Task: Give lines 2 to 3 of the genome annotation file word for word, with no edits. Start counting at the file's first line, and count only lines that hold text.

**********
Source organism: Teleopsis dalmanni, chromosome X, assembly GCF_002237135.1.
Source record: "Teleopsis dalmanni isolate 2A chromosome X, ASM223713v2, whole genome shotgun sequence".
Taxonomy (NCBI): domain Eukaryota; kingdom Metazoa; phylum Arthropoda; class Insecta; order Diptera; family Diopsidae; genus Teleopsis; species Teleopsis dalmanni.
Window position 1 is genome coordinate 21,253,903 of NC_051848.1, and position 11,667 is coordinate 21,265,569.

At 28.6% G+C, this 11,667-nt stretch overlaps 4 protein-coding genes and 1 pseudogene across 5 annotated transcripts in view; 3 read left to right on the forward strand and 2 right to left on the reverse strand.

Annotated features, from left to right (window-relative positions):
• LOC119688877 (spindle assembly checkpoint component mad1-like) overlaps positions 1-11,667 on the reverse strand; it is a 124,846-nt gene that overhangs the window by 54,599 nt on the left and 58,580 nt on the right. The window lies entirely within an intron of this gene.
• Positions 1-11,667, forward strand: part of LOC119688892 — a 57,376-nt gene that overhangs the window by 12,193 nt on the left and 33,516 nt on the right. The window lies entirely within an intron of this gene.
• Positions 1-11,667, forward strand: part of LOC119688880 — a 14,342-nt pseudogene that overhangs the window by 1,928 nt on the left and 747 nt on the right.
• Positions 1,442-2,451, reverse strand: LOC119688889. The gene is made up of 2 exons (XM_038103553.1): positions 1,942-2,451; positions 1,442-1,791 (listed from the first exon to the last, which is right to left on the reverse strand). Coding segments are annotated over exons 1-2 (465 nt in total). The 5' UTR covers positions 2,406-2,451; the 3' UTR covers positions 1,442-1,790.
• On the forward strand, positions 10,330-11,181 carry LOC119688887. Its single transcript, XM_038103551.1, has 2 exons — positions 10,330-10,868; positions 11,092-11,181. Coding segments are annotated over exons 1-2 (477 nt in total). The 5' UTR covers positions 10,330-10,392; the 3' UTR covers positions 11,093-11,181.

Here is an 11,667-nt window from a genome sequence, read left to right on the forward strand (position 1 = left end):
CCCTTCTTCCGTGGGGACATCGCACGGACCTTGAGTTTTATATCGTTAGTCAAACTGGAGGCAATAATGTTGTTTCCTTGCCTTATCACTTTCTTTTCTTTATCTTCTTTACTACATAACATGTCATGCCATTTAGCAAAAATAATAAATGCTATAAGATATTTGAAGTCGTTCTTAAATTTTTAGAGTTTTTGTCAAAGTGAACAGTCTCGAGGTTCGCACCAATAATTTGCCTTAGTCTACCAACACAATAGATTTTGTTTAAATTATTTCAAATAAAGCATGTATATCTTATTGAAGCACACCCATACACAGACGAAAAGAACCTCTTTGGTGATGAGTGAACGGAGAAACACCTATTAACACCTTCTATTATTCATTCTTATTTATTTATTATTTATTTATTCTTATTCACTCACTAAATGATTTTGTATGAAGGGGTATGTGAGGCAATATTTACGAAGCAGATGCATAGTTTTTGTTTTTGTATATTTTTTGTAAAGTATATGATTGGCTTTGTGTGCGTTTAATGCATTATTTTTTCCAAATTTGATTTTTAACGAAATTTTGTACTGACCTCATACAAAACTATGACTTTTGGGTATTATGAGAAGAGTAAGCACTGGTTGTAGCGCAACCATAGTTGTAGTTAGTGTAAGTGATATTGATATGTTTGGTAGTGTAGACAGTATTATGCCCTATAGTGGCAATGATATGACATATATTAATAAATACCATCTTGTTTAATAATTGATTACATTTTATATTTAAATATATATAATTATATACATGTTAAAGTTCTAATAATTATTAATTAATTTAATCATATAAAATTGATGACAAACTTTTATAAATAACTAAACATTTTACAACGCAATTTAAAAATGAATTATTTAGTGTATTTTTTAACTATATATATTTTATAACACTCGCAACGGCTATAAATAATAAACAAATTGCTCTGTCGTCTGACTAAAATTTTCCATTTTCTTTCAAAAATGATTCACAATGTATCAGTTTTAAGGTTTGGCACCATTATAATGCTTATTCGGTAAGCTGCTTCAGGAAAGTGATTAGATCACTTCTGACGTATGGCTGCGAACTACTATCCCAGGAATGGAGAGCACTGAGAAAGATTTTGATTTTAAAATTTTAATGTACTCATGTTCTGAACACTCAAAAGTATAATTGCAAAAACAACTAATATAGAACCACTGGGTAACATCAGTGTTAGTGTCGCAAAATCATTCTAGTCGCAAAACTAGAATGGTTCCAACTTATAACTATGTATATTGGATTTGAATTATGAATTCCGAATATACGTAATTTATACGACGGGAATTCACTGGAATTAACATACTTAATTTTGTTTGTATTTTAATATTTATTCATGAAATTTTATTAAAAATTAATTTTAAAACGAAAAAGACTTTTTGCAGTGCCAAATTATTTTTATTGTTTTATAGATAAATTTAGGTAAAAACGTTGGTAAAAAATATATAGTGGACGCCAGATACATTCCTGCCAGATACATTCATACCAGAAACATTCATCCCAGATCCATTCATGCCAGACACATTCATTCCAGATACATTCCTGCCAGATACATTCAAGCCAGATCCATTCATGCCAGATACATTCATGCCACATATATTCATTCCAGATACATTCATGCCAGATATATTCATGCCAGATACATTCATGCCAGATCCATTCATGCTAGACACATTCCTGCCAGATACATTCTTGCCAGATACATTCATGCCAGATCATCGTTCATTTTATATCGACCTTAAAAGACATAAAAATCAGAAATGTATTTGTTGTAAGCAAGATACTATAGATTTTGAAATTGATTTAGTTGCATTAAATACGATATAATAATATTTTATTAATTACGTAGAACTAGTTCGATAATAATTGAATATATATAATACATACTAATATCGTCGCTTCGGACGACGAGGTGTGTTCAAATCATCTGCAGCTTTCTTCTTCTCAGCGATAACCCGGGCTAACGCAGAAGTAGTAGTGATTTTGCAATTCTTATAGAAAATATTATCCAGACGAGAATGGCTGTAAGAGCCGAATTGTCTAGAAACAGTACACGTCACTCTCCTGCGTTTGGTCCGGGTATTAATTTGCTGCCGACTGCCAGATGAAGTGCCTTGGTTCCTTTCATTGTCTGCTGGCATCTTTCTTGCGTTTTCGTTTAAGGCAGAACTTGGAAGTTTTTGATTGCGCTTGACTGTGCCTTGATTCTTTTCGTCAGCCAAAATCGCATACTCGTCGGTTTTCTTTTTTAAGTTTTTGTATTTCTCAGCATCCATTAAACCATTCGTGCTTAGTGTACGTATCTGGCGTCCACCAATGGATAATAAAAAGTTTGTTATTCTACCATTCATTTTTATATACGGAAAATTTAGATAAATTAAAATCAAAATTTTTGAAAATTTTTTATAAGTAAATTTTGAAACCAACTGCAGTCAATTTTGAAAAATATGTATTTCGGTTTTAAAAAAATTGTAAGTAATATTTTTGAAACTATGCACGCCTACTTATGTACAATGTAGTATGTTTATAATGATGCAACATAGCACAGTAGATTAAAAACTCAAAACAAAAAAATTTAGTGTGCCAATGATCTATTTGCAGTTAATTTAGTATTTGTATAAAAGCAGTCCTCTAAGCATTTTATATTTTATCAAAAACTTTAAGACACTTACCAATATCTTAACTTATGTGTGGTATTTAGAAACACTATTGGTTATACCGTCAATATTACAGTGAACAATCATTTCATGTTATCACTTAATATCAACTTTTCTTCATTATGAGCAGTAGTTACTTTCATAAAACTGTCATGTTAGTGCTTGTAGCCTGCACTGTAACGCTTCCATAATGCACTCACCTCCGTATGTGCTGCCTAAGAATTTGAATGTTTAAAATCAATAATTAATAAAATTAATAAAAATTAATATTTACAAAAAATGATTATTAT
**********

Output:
Source record: "Teleopsis dalmanni isolate 2A chromosome X, ASM223713v2, whole genome shotgun sequence".
Taxonomy (NCBI): domain Eukaryota; kingdom Metazoa; phylum Arthropoda; class Insecta; order Diptera; family Diopsidae; genus Teleopsis; species Teleopsis dalmanni.